I thought of a line from the Book of Ra—first from Chaos. I drew on the memories of Isis, the only goddess who had ever known Ra’s secret name, and I began to understand the nature of the sun god.

“Ra was the first god to rise out of Chaos,” I said.

Khnum frowned. “That’s my name?”

“No, just listen,” I said. “You said you’re not complete without Ra, just a husk of your former self. But that’s true of all the other Egyptian gods as well. Ra is older, more powerful. He’s the original source of Ma’at, like—”

“Like the taproot of the gods,” Carter volunteered.

“Right,” I said. “I have no idea what a taproot is, but—right. All these eons, the other gods have been slowly fading, losing power, because Ra is missing. They might not admit it, but he’s their heart. They’re dependent on him. All this time, we’ve been wondering if it was worth it, to bring back Ra. We didn’t know why it was so important, but now I understand.”

Carter nodded, slowly warming to the idea. “Ra’s the center of Ma’at. He has to come back, if the gods are going to win.”

“And that’s why Apophis wants to bring back Ra,” I guessed. “The two are connected—Ma’at and Chaos. If Apophis can swallow Ra while the sun god is old and weak—”

“All the gods die,” Carter said. “The world crumbles into Chaos.”

Khnum turned his head so he could study me with one glowing red eye. “That’s all quite interesting,” he said. “But I’m not hearing my secret name. To wake Ra, you must first name me.”

I opened the Book of Ra and took a deep breath. I began to read the first part of the spell. Now, you may be thinking, Gosh, Sadie. Your big test was to read some words off a scroll? What’s so hard about that?

If you think that, you’ve clearly never read a spell. Imagine reading aloud onstage in front of a thousand hostile teachers who are waiting to give you bad marks. Imagine you can only read by looking at the backward reflection in a mirror. Imagine all the words are mixed around, and you have to put the sentences together in the right order as you go. Imagine if you make one mistake, one stumble, one mispronunciation, you’ll die. Imagine doing all that at once, and you’ll have some idea what it’s like to cast a spell from a scroll.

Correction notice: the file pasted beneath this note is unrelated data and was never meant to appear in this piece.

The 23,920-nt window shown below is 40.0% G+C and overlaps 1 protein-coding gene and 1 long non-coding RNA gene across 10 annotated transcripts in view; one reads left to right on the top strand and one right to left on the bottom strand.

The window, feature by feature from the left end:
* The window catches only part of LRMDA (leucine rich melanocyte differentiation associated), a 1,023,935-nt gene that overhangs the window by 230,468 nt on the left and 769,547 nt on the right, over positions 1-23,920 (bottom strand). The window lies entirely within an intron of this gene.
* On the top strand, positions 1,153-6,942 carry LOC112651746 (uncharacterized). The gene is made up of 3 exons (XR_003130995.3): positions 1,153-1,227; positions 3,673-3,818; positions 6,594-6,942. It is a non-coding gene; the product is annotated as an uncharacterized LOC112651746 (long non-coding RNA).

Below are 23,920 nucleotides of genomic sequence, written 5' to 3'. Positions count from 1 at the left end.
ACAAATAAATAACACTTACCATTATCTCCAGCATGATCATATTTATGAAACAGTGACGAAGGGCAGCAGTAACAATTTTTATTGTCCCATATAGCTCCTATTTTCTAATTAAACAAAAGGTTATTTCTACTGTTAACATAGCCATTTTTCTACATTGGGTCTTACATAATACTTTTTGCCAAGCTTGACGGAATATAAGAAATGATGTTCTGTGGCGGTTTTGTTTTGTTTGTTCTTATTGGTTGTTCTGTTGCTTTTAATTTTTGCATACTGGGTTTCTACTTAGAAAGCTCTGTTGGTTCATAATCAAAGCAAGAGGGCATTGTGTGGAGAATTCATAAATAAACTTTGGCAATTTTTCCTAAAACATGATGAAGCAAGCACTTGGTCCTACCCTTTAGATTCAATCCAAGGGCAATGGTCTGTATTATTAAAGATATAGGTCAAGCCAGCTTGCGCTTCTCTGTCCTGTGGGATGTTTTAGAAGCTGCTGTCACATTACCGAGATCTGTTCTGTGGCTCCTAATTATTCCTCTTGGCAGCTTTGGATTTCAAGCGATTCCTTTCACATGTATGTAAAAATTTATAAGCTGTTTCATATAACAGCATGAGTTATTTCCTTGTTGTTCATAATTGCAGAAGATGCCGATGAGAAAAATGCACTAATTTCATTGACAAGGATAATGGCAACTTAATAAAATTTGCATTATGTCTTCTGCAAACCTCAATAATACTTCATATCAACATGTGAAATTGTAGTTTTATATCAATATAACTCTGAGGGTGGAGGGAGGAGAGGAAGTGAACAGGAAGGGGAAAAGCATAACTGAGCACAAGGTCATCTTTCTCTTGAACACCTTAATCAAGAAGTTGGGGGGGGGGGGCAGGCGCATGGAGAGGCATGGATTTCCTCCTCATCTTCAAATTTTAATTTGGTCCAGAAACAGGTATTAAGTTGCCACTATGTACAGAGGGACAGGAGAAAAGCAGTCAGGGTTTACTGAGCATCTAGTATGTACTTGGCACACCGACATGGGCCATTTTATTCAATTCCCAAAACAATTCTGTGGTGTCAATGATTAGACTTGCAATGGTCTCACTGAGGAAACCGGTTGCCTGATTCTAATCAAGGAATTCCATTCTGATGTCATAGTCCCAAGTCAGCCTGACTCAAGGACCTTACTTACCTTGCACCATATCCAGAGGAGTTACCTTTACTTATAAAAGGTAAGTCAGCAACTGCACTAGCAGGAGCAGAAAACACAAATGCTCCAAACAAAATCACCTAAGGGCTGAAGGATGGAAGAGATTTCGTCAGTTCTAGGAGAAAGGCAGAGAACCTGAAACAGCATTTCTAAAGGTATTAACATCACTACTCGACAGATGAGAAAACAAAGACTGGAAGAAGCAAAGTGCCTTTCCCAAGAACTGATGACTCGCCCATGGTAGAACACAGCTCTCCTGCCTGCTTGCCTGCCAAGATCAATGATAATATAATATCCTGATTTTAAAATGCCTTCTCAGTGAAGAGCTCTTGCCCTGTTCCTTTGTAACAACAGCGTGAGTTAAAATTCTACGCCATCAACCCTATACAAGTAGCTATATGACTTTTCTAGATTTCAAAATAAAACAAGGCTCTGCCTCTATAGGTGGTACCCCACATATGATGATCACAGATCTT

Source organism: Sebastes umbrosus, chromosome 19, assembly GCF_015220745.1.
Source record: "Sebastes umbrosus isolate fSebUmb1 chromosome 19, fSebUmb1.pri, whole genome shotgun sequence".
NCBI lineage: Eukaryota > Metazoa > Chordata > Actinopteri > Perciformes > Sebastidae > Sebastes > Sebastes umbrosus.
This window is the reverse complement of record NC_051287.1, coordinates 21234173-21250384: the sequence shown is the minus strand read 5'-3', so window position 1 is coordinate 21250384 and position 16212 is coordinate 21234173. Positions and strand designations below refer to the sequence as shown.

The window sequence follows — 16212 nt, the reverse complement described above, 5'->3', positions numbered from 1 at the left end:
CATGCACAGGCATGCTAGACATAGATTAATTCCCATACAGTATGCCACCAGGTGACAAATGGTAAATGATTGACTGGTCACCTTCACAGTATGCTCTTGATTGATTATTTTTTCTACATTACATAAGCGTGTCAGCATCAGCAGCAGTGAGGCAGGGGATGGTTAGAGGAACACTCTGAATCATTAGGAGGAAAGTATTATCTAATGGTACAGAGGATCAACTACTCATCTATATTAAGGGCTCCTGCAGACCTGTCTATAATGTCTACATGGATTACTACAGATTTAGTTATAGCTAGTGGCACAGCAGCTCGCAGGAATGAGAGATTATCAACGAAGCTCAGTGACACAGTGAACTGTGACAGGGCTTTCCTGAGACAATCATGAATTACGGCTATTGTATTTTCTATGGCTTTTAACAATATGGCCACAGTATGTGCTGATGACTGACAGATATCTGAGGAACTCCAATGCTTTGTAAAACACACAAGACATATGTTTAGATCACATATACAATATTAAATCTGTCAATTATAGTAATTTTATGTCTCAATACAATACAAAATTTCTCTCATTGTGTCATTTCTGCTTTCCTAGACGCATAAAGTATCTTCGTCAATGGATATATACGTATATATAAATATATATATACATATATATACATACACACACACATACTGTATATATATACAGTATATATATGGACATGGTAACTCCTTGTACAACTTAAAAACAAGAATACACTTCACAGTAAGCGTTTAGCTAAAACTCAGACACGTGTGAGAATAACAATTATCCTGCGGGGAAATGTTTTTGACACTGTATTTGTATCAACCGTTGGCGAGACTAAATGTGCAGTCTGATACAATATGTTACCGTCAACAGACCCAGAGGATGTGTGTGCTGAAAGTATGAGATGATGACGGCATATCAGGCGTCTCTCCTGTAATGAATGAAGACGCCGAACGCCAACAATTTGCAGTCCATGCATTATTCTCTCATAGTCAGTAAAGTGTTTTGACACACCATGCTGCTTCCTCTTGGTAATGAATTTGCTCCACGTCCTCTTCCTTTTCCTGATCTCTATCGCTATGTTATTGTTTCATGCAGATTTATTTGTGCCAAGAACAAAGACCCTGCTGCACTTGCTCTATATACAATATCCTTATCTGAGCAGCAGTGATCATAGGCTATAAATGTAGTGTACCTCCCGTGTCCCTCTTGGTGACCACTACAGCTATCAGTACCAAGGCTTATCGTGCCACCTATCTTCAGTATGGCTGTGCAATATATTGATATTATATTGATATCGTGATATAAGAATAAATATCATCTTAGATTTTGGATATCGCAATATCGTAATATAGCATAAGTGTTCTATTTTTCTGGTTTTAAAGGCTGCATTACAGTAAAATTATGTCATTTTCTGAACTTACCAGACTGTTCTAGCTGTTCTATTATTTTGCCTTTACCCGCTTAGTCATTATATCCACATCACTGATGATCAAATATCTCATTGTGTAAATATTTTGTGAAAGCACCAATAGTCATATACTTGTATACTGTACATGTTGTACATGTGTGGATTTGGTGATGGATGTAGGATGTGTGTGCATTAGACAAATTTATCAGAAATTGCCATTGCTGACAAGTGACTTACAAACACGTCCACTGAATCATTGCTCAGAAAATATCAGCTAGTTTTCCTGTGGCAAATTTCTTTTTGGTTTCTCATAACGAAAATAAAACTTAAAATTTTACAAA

Despite that, I felt strangely confident. The spell suddenly made sense.

“‘I name you First from Chaos,’” I said. “‘Khnum, who is Ra, the evening sun. I summon your ba to awaken the Great One, for I am—’”

My first near-fatal mistake: the scroll said something like insert your name here. And I almost read it aloud that way: “For I am insert your name here!”

Well? It would’ve been an honest mistake. Instead, I managed to say, “‘I am Sadie Kane, restorer of the throne of fire. I name you Breath into Clay, the Ram of Night’s Flock, the Divine—’”

I almost lost it again. I was sure the Egyptian title said the Divine Pooter. But that made no sense, unless Khnum had magic powers I didn’t want to know about. Thankfully, I remembered something from the Brooklyn Museum. Khnum had been depicted as a potter sculpting a human from clay.

“‘—the Divine Potter,’” I corrected myself. “‘I name you Khnum, protector of the fourth gate. I return your name. I return your essence to Ra.’”

The god’s huge eyes dilated. His nostrils flared. “Yes.” He sheathed his knives. “Well done, my lady. You may pass into the Fourth House. But beware the fires, and be prepared for the second form of Ra. He will not be so grateful for your help.”

“What do you mean?” I asked.

But the ram god’s body dissolved into mist. The Book of Ra sucked in the wisps of smoke, and it rolled shut. Khnum and his island were gone. The boat drifted on into a narrower tunnel.

“Sadie,” Carter said, “that was amazing.”

Normally, I would’ve been happy to astonish him with my brilliance. But my heart was racing. My hands were sweating, and I thought I might throw up. On top of that, I could feel the glowing orb crew coming out of their shock, beginning to fight me again.

No slice, they complained. No slice!

Mind your own business, I thought back at them. And keep the boat going.

“Um, Sadie?” Carter asked. “Why is your face turning red?”

I thought he was accusing me of blushing. Then I realized he too was red. The whole boat was awash in ruby light. I turned to look ahead of us, and I made a sound in my throat not too different from Khnum’s bleating.

“Oh, no,” I said. “Not this place again.”

Roughly a hundred meters ahead of us, the tunnel opened into a huge cavern. I recognized the massive boiling Lake of Fire; but the last time I hadn’t seen it from this angle.

We were picking up speed, heading down a series of rapids like a water slide. At the end of the rapids, the water turned into a fiery waterfall and dropped straight down into the lake about half a mile below. We were hurtling toward the precipice with absolutely no way to stop.

Keep the boat going, the crew whispered with glee. Keep the boat going!

We probably had less than a minute, but it seemed longer. I suppose if time flies when you’re having fun, it really creeps when you’re hurtling toward your death.

“We’ve got to turn around!” Carter said. “Even if that wasn’t fire, we’ll never survive the drop!”

He began yelling at the orbs of light, “Turn around! Paddle! Mayday!”

They happily ignored him.

I stared at the flaming drop to oblivion and the Lake of Fire below. Despite the waves of heat rolling over us like dragon breath, I felt cold. I realized what needed to happen.